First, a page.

Fractal Geometry: Simple Patterns in a Complex World

Professor Michael Barnsley with a fractally transformed teacup and pot. (Credit: Phil Dooley, ANU)

An ANU mathematician has developed a new way to uncover simple patterns that might underlie apparently complex systems, such as clouds, cracks in materials or the movement of the stockmarket.

“Fractal Geometry is a new branch of mathematics that describes the world as it is, rather than acting as though it’s made of straight lines and spheres. There are very few straight lines and circles in nature. The shapes you find in nature are rough.” said Michael Barnsley, Professor of Mathematics at ANU.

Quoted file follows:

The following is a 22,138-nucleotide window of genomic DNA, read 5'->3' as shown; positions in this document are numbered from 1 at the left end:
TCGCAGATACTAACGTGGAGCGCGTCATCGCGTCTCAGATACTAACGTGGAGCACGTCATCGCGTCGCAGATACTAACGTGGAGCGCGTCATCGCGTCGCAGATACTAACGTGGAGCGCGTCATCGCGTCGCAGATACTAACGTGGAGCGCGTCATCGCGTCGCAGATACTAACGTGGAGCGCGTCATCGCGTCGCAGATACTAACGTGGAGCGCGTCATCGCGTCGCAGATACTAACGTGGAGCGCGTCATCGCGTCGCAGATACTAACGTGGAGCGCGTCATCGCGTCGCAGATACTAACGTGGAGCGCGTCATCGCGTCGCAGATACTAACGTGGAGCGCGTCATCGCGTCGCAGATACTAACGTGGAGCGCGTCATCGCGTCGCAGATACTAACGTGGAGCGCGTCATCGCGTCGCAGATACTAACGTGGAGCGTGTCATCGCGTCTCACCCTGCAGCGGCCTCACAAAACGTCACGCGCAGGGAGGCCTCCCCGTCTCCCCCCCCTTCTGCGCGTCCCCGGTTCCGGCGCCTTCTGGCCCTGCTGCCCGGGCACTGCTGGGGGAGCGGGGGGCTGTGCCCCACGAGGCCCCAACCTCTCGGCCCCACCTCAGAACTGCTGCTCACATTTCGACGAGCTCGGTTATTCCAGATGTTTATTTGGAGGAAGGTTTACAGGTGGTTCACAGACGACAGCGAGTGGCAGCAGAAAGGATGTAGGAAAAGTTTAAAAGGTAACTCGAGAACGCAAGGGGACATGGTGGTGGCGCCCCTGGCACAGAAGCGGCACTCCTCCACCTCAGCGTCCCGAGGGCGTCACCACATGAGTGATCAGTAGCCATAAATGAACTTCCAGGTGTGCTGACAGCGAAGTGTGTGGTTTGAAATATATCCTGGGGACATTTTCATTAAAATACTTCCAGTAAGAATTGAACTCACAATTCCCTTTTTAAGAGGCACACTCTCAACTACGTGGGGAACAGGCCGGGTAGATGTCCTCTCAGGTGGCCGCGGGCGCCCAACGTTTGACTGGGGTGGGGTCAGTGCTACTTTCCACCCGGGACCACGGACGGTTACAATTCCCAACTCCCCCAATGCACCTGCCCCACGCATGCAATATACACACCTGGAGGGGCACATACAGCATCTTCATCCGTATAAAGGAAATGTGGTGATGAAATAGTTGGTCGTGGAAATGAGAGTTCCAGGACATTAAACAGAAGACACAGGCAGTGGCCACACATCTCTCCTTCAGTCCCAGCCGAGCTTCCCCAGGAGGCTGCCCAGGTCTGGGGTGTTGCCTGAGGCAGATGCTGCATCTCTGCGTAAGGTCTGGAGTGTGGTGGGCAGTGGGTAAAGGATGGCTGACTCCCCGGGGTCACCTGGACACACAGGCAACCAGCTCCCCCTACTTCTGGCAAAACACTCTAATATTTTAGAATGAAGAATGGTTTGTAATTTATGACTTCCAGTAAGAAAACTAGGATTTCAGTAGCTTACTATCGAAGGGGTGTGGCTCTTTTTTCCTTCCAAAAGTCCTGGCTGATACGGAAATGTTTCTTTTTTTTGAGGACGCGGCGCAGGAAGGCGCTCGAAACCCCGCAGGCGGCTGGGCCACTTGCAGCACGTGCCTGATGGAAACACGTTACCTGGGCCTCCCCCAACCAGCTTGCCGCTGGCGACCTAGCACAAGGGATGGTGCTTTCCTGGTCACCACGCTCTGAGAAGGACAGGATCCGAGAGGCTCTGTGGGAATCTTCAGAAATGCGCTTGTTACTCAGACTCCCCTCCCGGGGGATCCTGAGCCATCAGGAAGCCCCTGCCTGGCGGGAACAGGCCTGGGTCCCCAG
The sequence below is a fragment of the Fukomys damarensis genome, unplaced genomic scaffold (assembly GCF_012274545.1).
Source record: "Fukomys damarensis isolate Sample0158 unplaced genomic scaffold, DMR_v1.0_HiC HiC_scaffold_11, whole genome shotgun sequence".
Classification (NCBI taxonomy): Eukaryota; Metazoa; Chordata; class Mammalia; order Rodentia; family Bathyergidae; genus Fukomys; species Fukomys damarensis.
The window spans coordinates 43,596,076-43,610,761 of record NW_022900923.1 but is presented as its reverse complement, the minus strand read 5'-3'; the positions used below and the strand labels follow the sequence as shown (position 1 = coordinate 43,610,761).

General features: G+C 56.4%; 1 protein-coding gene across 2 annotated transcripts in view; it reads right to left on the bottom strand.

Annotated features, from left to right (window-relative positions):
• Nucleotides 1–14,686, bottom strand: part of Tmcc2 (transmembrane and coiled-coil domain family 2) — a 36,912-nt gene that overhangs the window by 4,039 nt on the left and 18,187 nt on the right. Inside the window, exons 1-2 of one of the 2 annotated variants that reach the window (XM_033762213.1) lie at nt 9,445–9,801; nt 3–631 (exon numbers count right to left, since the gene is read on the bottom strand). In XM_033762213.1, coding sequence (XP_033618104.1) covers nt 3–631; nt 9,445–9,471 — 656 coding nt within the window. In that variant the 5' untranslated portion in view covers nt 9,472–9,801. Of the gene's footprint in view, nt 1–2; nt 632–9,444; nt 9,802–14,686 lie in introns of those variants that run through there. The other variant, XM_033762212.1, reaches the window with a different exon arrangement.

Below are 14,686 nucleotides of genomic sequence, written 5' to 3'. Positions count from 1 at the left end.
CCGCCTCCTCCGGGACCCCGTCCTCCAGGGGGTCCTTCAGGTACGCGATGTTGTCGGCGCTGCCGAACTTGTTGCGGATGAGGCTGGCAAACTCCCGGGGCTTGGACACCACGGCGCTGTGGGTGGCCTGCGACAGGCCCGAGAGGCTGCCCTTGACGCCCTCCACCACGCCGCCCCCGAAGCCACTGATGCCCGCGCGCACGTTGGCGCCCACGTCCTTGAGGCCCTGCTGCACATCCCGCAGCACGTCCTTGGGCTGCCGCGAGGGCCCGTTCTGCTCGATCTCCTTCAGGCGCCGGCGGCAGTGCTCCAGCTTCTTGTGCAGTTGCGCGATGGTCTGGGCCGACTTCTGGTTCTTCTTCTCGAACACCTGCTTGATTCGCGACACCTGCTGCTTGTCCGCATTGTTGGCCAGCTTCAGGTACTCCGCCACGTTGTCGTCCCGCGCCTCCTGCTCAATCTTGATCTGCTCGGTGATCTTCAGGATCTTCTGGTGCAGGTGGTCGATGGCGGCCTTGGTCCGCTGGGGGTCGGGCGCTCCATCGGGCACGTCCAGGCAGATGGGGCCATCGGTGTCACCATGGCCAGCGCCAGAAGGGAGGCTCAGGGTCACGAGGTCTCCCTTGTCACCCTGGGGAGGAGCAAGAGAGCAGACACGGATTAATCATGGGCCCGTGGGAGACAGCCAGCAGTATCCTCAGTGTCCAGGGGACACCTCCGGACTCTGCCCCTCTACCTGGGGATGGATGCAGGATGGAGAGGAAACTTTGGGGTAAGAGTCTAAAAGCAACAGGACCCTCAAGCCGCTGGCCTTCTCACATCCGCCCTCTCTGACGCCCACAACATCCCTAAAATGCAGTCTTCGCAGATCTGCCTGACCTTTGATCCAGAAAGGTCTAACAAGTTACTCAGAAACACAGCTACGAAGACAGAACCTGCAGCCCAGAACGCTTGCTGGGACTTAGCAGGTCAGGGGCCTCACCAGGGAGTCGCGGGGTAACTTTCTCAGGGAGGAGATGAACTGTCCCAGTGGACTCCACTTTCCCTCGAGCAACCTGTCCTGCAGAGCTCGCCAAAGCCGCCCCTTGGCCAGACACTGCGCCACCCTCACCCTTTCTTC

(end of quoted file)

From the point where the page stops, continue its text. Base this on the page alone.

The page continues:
FrangoCamera App developed at ANU. (Credit ANU)

“Fractal Fourier analysis provides a method to break complicated signals up into a set of well understood building blocks, in a similar way to how conventional Fourier analysis breaks signals up into a set of smooth sine waves,” said Professor Michael Barnsley, who who presented his work at the New Directions in Fractal Geometry conference.

“There are terrific advances to be made by breaking loose from the thrall of continuity and differentiability…The body is full of repeating branch structures – the breathing system, the blood supply system, the arrangement of skin cells, even cancer is a fractal.”

via www.anu

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